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Monday, October 26, 2009

All three South Korean mobile operators are now on LTE migration path

According to news sources in South Korea, LG Telecom (LGT) quietly revealed their intention to migrate to LTE for 4G service in South Korea. LG-Nortel and Samsung will provide the multi-mode base stations which are part of the company's green network upgrade. SKT and KTF (now part of KT), the other two mobile operators in the country, have already announced their LTE migration path for 4G previously. Unlike SKT and KTF who will migrate from HSPA to LTE, LGT will go from EV-DO to LTE, similar to the case of Verizon Wireless.

It was probably a matter of time for LGT to announce the LTE migration plan since it was only running EV-DO network, and this officially puts LGT on the LTE camp. Now, my speculation is that other major EV-DO operators (noticeably, Sprint) who haven't announced such plans will follow the same path down the road since WiMAX does not seem to be a viable migration path for the FDD part of the network.

See related articles (in Korean) from here and here.

- Hyung

4 comments:

Anonymous said...

According to speculations in the press lately, Sprint will be unable to get out of WiMax until 2011 becuase of agreements with Intel and other stakeholders in their network.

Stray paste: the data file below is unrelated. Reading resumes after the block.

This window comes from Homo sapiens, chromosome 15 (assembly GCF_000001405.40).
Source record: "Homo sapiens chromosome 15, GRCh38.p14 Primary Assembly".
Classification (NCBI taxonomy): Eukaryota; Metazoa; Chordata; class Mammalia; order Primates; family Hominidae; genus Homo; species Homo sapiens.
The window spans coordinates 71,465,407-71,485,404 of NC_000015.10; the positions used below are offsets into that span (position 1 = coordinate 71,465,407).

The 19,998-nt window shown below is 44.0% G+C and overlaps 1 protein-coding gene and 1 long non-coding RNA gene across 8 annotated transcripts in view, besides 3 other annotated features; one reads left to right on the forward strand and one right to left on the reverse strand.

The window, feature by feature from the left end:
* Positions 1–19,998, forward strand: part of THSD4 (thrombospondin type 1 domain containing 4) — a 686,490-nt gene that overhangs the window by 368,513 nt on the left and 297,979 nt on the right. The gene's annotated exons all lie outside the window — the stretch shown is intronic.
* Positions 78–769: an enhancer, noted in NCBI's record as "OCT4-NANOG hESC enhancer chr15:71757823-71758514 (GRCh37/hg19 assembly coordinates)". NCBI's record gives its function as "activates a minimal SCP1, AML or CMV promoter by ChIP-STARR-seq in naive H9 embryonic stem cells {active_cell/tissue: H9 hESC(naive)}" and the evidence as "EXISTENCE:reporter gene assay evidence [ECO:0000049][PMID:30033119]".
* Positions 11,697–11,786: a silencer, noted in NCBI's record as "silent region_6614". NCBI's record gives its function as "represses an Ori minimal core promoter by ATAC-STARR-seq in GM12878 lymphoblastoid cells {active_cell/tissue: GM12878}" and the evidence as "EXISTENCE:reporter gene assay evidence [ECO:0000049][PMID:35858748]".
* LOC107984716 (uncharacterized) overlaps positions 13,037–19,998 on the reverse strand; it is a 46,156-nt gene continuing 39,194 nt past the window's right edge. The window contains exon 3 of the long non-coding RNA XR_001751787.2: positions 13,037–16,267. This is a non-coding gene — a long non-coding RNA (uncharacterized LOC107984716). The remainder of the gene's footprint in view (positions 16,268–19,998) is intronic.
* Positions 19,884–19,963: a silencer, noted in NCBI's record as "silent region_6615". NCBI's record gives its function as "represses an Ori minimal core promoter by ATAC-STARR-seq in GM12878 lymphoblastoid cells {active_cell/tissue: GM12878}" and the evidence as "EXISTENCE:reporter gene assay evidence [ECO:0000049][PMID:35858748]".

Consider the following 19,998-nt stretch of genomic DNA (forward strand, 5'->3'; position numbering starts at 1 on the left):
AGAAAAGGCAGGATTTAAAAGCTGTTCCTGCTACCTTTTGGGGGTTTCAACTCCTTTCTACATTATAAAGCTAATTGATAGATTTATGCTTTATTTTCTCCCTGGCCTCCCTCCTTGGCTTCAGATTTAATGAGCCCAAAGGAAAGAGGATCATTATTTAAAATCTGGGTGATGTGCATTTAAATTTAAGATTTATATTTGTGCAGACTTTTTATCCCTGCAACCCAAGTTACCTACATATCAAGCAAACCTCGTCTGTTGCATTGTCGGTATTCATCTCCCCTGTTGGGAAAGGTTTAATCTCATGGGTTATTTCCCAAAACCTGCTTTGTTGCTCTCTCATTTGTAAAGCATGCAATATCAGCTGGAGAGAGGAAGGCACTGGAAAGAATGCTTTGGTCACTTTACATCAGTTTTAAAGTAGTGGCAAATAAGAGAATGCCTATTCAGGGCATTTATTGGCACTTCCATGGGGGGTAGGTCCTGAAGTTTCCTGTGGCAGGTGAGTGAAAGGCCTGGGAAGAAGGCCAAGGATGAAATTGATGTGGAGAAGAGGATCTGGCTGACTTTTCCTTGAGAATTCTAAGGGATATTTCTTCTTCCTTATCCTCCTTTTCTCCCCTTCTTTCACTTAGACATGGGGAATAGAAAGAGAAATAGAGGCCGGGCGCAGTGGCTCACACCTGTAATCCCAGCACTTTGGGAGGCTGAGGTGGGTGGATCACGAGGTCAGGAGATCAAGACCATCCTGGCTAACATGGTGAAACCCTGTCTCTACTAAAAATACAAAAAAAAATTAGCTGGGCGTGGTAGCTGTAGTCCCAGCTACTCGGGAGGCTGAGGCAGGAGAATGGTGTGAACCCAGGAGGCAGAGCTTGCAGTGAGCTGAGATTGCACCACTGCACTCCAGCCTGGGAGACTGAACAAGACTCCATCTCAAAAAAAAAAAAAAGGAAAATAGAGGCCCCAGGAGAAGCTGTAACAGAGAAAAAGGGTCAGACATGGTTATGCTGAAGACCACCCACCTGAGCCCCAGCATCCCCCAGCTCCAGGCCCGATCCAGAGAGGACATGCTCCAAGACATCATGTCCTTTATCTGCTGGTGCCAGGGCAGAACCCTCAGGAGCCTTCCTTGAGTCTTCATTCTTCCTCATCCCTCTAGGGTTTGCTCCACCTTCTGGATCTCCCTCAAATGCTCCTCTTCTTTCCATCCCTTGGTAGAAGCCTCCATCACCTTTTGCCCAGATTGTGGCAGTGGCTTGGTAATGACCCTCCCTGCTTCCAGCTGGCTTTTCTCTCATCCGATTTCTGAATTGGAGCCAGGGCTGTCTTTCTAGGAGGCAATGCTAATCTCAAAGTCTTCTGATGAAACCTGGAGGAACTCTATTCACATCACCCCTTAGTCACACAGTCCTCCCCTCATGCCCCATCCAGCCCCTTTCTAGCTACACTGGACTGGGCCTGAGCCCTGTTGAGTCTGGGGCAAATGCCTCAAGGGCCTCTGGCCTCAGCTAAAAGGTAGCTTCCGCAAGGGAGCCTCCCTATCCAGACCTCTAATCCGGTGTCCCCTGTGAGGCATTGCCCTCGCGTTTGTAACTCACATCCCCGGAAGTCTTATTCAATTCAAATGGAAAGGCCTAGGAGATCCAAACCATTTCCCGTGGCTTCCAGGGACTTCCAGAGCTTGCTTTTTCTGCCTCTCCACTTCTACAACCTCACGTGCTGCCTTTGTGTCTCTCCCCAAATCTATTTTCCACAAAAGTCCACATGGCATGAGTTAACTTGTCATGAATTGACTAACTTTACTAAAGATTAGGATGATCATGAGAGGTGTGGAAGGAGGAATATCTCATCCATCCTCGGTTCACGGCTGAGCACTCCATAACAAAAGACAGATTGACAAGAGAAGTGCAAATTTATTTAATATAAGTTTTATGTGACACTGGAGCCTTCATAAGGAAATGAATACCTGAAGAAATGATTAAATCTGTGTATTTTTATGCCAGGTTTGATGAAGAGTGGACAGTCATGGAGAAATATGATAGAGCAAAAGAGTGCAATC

My speculation is that this is negatively impacting any merger or take over talks Sprint has been leading with T-Mobile and other suitors.

In effect, Sprint has taken a massive "poison pill" to avoid being taken over. This however to a massive loss for their shareholders.

The rational route to go would be to kill off iDen, CDMA and WiMax as soon as possible, and roll over to T-Mobile HSPA and migrate to LTE from there on a consolidated spectrum portfolio.

gustavmahler said...

Actually, Clearwire is under the WiMAX contract, not Sprint. Also, this is the TDD network, so Sprint's FDD spectrum can migrate to LTE at any time.

Anonymous said...

In that case Sprint should follow Telus in moving to HSPA either on their own or together with T-mobile.

Betting on WiMax, or going straight to LTE like Verizon will give AT&T a walk-over for the coming two years.

At least if AT&T figure out that they need to continue to work on their HSPA network beyond 7,2Mbps.

It is unlikely that LTE will delvelop as fast as many operators hope, especially on the handset/modem side of the business.

A likely scenario is that LTE will start to take off within two years, but only claiming significant market shares well beyond that time frame.

Anonymous said...

By the way, what is Sprint spectrum position in the US?